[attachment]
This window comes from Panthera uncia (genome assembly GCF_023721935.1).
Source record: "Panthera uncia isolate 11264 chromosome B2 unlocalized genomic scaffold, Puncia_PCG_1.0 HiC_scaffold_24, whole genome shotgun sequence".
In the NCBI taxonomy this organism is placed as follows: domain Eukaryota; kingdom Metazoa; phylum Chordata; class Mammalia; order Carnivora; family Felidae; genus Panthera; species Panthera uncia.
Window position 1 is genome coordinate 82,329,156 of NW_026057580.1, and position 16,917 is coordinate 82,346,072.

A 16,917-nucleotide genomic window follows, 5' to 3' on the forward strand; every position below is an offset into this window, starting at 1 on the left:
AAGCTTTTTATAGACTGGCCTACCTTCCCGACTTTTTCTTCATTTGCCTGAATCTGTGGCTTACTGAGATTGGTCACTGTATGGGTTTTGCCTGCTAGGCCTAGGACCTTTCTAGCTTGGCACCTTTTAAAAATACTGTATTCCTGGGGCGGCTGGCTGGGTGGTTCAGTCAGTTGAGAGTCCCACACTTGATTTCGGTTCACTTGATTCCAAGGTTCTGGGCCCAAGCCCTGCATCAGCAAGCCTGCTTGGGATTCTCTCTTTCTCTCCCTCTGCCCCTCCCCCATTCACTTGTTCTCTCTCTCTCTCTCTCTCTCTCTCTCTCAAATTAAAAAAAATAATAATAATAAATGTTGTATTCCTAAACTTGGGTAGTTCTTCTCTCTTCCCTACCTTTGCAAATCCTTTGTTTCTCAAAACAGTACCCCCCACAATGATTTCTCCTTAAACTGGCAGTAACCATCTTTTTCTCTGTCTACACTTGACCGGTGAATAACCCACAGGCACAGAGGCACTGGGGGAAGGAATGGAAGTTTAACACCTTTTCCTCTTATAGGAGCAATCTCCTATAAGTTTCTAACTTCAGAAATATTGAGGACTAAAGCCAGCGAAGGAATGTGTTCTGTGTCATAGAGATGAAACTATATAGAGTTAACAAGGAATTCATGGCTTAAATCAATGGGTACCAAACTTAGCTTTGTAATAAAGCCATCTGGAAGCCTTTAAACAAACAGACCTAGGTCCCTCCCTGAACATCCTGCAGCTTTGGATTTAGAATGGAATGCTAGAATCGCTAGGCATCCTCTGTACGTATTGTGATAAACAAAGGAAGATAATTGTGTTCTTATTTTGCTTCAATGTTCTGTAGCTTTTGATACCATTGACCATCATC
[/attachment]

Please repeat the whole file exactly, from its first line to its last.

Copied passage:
This window comes from Panthera uncia (genome assembly GCF_023721935.1).
Source record: "Panthera uncia isolate 11264 chromosome B2 unlocalized genomic scaffold, Puncia_PCG_1.0 HiC_scaffold_24, whole genome shotgun sequence".
In the NCBI taxonomy this organism is placed as follows: domain Eukaryota; kingdom Metazoa; phylum Chordata; class Mammalia; order Carnivora; family Felidae; genus Panthera; species Panthera uncia.
Window position 1 is genome coordinate 82,329,156 of NW_026057580.1, and position 16,917 is coordinate 82,346,072.

A 16,917-nucleotide genomic window follows, 5' to 3' on the forward strand; every position below is an offset into this window, starting at 1 on the left:
AAGCTTTTTATAGACTGGCCTACCTTCCCGACTTTTTCTTCATTTGCCTGAATCTGTGGCTTACTGAGATTGGTCACTGTATGGGTTTTGCCTGCTAGGCCTAGGACCTTTCTAGCTTGGCACCTTTTAAAAATACTGTATTCCTGGGGCGGCTGGCTGGGTGGTTCAGTCAGTTGAGAGTCCCACACTTGATTTCGGTTCACTTGATTCCAAGGTTCTGGGCCCAAGCCCTGCATCAGCAAGCCTGCTTGGGATTCTCTCTTTCTCTCCCTCTGCCCCTCCCCCATTCACTTGTTCTCTCTCTCTCTCTCTCTCTCTCTCTCTCAAATTAAAAAAAATAATAATAATAAATGTTGTATTCCTAAACTTGGGTAGTTCTTCTCTCTTCCCTACCTTTGCAAATCCTTTGTTTCTCAAAACAGTACCCCCCACAATGATTTCTCCTTAAACTGGCAGTAACCATCTTTTTCTCTGTCTACACTTGACCGGTGAATAACCCACAGGCACAGAGGCACTGGGGGAAGGAATGGAAGTTTAACACCTTTTCCTCTTATAGGAGCAATCTCCTATAAGTTTCTAACTTCAGAAATATTGAGGACTAAAGCCAGCGAAGGAATGTGTTCTGTGTCATAGAGATGAAACTATATAGAGTTAACAAGGAATTCATGGCTTAAATCAATGGGTACCAAACTTAGCTTTGTAATAAAGCCATCTGGAAGCCTTTAAACAAACAGACCTAGGTCCCTCCCTGAACATCCTGCAGCTTTGGATTTAGAATGGAATGCTAGAATCGCTAGGCATCCTCTGTACGTATTGTGATAAACAAAGGAAGATAATTGTGTTCTTATTTTGCTTCAATGTTCTGTAGCTTTTGATACCATTGACCATCATC